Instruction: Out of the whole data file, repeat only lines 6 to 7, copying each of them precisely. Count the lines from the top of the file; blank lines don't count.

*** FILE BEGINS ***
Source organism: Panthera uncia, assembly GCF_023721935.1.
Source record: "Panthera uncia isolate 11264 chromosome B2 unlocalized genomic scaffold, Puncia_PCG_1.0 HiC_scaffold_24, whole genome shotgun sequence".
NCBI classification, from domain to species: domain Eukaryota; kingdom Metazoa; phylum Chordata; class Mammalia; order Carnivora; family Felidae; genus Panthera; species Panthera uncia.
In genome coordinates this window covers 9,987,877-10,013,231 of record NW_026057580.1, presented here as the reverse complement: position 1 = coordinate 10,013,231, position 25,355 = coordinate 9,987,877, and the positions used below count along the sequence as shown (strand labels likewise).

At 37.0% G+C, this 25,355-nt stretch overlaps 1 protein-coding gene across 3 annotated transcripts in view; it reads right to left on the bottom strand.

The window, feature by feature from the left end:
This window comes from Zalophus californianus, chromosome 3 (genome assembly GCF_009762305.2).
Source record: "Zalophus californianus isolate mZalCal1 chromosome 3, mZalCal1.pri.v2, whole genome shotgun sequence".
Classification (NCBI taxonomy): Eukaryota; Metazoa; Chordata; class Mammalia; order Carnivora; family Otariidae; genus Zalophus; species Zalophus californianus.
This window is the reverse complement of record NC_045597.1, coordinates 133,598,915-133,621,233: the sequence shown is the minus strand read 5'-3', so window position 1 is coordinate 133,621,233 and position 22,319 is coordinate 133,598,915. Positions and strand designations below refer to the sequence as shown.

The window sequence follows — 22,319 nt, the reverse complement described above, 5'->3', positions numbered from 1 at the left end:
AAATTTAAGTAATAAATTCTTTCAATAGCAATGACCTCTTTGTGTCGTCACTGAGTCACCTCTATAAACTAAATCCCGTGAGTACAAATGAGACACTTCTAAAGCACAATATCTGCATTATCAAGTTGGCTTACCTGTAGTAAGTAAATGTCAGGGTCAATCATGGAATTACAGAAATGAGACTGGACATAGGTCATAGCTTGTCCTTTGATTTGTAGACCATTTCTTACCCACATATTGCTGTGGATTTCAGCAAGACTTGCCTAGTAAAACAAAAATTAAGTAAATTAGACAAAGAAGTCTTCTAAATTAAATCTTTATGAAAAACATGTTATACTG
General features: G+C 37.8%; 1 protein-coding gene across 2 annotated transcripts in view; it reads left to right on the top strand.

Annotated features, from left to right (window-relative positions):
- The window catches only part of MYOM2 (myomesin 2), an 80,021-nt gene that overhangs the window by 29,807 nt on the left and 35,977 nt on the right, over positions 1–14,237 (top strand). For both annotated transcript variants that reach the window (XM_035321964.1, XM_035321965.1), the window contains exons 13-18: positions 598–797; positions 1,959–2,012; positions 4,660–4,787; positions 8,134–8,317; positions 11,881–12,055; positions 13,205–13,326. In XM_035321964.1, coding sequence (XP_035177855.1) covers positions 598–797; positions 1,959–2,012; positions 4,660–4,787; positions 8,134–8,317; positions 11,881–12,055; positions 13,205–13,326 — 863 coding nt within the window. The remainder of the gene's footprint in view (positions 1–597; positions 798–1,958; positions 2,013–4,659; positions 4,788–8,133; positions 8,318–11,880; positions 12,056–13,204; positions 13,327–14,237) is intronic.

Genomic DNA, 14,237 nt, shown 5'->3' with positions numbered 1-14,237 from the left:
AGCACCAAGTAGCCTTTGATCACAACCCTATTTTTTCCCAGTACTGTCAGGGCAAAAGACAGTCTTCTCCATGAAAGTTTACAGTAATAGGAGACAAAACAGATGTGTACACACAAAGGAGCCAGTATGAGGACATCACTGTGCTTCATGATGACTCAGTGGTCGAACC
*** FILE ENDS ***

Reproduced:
The window, feature by feature from the left end:
This window comes from Zalophus californianus, chromosome 3 (genome assembly GCF_009762305.2).